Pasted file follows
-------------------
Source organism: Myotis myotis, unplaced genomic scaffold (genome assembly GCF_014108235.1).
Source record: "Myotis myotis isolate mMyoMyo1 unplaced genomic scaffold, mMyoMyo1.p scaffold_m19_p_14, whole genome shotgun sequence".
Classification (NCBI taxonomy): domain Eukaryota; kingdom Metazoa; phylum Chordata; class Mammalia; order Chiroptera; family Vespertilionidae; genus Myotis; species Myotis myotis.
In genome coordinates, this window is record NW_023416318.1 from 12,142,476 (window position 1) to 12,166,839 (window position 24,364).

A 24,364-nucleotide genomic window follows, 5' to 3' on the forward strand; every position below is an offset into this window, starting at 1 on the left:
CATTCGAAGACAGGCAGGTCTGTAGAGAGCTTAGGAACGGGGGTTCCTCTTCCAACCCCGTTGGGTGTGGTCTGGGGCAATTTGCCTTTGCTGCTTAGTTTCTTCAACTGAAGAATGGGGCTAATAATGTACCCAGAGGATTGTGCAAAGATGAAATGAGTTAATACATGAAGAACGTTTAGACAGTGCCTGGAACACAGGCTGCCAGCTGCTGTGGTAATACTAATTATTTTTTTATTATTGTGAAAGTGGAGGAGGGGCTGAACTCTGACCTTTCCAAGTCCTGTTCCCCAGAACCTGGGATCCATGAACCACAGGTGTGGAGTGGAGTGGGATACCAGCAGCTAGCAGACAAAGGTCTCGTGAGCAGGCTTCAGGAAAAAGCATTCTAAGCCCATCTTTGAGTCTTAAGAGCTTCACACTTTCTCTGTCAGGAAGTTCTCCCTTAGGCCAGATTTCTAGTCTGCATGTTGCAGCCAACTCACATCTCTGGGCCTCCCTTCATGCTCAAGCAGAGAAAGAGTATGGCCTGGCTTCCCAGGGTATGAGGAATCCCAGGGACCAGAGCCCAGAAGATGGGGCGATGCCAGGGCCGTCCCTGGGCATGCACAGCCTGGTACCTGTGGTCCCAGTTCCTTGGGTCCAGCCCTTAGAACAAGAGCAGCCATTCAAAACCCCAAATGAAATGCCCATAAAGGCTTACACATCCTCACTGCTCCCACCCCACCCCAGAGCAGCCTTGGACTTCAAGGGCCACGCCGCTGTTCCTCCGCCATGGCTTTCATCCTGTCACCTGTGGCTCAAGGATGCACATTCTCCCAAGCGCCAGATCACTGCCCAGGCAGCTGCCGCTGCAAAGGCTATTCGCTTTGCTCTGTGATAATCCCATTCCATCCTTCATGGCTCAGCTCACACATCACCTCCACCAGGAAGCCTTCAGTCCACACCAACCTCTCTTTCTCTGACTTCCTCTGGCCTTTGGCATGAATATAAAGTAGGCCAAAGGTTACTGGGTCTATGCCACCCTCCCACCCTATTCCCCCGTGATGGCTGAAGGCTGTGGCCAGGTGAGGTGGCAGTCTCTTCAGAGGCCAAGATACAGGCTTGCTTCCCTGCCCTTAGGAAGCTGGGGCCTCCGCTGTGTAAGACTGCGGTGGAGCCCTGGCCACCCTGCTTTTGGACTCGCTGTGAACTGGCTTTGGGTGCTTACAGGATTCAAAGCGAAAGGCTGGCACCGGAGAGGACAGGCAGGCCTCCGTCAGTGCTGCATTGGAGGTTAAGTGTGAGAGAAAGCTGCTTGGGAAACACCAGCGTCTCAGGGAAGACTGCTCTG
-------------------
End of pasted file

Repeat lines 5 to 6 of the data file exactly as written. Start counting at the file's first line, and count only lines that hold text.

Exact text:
A 24,364-nucleotide genomic window follows, 5' to 3' on the forward strand; every position below is an offset into this window, starting at 1 on the left:
CATTCGAAGACAGGCAGGTCTGTAGAGAGCTTAGGAACGGGGGTTCCTCTTCCAACCCCGTTGGGTGTGGTCTGGGGCAATTTGCCTTTGCTGCTTAGTTTCTTCAACTGAAGAATGGGGCTAATAATGTACCCAGAGGATTGTGCAAAGATGAAATGAGTTAATACATGAAGAACGTTTAGACAGTGCCTGGAACACAGGCTGCCAGCTGCTGTGGTAATACTAATTATTTTTTTATTATTGTGAAAGTGGAGGAGGGGCTGAACTCTGACCTTTCCAAGTCCTGTTCCCCAGAACCTGGGATCCATGAACCACAGGTGTGGAGTGGAGTGGGATACCAGCAGCTAGCAGACAAAGGTCTCGTGAGCAGGCTTCAGGAAAAAGCATTCTAAGCCCATCTTTGAGTCTTAAGAGCTTCACACTTTCTCTGTCAGGAAGTTCTCCCTTAGGCCAGATTTCTAGTCTGCATGTTGCAGCCAACTCACATCTCTGGGCCTCCCTTCATGCTCAAGCAGAGAAAGAGTATGGCCTGGCTTCCCAGGGTATGAGGAATCCCAGGGACCAGAGCCCAGAAGATGGGGCGATGCCAGGGCCGTCCCTGGGCATGCACAGCCTGGTACCTGTGGTCCCAGTTCCTTGGGTCCAGCCCTTAGAACAAGAGCAGCCATTCAAAACCCCAAATGAAATGCCCATAAAGGCTTACACATCCTCACTGCTCCCACCCCACCCCAGAGCAGCCTTGGACTTCAAGGGCCACGCCGCTGTTCCTCCGCCATGGCTTTCATCCTGTCACCTGTGGCTCAAGGATGCACATTCTCCCAAGCGCCAGATCACTGCCCAGGCAGCTGCCGCTGCAAAGGCTATTCGCTTTGCTCTGTGATAATCCCATTCCATCCTTCATGGCTCAGCTCACACATCACCTCCACCAGGAAGCCTTCAGTCCACACCAACCTCTCTTTCTCTGACTTCCTCTGGCCTTTGGCATGAATATAAAGTAGGCCAAAGGTTACTGGGTCTATGCCACCCTCCCACCCTATTCCCCCGTGATGGCTGAAGGCTGTGGCCAGGTGAGGTGGCAGTCTCTTCAGAGGCCAAGATACAGGCTTGCTTCCCTGCCCTTAGGAAGCTGGGGCCTCCGCTGTGTAAGACTGCGGTGGAGCCCTGGCCACCCTGCTTTTGGACTCGCTGTGAACTGGCTTTGGGTGCTTACAGGATTCAAAGCGAAAGGCTGGCACCGGAGAGGACAGGCAGGCCTCCGTCAGTGCTGCATTGGAGGTTAAGTGTGAGAGAAAGCTGCTTGGGAAACACCAGCGTCTCAGGGAAGACTGCTCTG